Hilger, A. I., Loucks, T. M. J., Quinto-Pozos, D., & Dye, M. W. G. (2015). Second language acquisition across modalities: Production variability in adult L2 learners of American Sign Language. Second Language Research. 1-14.
Kubicek, E., White, B. E., & Williams, J. (2015, December). Speech, language, & hearing sciences. Presented at the National Science Foundation and Gallaudet University's Science of Learning Center on Visual Language and Visual Learning (VL2) Student Retreat, Washington, DC.
Kubuş, O., Villwock, A., Morford, J. P., & Rathmann, C. (2015). Word recognition in deaf readers: Cross-language activation of German Sign Language and German. Applied Psycholinguistics, 36 (4), 831 – 854. Retrieve from DOI: http://dx.doi.org/10.1017/S0142716413000520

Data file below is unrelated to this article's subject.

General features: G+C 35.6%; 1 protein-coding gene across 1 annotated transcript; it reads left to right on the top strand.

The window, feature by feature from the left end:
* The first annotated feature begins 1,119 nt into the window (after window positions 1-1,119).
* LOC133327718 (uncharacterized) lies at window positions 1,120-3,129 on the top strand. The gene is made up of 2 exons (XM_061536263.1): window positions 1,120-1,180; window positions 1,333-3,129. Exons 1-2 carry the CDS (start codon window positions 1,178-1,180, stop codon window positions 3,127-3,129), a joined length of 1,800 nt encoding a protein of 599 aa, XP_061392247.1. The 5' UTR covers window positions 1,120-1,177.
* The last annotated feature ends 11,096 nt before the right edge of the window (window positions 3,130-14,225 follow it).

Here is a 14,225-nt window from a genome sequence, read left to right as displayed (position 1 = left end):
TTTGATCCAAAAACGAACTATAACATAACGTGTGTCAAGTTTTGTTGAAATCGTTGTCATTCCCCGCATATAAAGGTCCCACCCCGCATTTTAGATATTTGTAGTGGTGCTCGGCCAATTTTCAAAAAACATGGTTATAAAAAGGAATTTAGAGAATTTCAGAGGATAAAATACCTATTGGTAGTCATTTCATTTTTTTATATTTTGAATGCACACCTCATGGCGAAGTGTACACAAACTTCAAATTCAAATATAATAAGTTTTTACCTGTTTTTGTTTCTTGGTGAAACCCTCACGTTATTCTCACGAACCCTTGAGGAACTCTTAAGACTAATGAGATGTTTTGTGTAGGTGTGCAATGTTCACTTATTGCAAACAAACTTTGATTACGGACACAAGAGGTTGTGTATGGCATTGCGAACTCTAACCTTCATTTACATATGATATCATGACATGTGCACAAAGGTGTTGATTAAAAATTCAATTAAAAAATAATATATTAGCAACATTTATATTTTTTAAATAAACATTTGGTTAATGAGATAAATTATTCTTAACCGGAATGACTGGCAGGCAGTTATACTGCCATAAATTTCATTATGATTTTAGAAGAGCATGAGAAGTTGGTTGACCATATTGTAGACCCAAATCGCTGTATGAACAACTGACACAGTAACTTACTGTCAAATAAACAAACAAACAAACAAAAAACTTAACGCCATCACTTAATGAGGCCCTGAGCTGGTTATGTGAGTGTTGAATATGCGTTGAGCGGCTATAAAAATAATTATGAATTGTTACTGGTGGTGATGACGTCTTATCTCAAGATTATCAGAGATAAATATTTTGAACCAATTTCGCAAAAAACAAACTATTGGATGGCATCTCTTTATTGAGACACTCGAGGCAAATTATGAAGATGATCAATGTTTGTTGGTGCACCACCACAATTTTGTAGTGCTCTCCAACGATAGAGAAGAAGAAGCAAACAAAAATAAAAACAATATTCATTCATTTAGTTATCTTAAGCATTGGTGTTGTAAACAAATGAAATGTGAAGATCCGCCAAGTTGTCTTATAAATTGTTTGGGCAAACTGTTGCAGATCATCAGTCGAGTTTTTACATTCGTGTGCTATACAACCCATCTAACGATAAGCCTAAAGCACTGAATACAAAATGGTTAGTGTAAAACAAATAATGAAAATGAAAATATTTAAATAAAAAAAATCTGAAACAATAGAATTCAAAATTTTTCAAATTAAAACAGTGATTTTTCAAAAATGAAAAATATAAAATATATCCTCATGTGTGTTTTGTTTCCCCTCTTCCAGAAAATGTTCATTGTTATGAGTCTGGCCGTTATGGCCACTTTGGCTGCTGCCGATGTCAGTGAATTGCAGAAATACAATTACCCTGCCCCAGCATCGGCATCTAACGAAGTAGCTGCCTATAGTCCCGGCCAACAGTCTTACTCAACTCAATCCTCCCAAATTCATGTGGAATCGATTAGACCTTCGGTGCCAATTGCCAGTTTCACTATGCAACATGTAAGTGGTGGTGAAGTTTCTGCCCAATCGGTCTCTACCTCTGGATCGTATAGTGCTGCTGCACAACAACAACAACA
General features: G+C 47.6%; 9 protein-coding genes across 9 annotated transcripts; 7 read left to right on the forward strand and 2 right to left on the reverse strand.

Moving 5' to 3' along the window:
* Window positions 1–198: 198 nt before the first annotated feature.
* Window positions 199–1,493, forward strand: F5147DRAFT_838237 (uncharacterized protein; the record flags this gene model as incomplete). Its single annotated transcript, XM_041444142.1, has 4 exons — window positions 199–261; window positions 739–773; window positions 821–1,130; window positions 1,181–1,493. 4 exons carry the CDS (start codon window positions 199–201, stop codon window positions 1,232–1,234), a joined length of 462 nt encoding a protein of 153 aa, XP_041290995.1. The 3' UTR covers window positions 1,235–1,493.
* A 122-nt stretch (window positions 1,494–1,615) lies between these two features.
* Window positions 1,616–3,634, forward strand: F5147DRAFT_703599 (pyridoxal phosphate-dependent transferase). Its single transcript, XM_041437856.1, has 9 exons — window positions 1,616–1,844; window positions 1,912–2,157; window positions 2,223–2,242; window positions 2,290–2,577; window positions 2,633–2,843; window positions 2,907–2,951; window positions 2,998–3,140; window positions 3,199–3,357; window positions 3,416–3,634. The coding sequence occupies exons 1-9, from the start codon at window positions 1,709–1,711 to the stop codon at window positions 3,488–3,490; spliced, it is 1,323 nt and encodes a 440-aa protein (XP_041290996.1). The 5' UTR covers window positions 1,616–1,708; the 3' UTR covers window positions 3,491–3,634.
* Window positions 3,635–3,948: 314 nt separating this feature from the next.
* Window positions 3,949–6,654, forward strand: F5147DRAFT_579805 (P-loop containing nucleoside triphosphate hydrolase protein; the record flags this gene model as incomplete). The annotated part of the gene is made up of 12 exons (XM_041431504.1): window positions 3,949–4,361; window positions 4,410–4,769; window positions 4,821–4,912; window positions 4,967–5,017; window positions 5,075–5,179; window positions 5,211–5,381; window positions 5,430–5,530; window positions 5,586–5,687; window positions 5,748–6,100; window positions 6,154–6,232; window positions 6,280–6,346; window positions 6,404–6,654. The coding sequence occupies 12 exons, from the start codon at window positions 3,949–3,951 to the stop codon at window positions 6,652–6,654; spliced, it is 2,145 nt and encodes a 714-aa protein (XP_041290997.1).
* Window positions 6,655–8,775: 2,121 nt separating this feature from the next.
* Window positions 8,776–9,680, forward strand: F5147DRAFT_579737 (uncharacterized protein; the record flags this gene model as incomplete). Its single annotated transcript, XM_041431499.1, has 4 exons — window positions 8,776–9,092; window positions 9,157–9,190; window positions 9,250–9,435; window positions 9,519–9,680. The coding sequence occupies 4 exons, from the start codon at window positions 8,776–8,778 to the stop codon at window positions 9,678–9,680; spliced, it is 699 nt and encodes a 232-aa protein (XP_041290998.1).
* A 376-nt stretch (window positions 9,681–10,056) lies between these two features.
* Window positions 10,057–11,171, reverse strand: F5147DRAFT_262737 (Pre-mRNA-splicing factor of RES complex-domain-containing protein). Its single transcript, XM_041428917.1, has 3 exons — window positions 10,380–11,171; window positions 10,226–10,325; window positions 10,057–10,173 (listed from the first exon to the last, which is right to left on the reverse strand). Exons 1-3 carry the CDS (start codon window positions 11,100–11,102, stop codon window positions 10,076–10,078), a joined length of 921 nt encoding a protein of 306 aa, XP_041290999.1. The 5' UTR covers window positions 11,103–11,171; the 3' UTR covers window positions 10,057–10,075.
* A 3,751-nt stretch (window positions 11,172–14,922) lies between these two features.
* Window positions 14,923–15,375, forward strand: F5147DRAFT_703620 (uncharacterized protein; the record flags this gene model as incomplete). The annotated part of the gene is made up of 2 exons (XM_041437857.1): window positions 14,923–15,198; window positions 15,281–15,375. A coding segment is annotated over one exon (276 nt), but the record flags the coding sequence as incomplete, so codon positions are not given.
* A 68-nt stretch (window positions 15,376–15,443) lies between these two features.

Malzkuhn, M. (2015, October). Playing With Visual Patterns. Presented at the Literary Institute at the Learning Center of the Deaf, MA.
Malzkuhn, M. (2016). The Role of the NAD during the American Eugenics Movement (1880-1940). B. Greenwald, J. Murray, (Eds.), In Our Own Hands, Essays in Deaf History (pp. 1780- 1970). Washington D.C., Gallaudet University Press.
Malzkuhn, M. (2016). The Role of the NAD during the American Eugenics Movement. NADmag. 28-33.
Malzkuhn, M. (2016, April). Sign Language in the Digital Frontier: Revolutions in Learning. Presented at the Tribeca Interactive, New York, NY.
Malzkuhn, M. (2016, February). 21st Century Learning Tools: Research to Innovation. Presented at the NSF Conference, Alexandria, VA.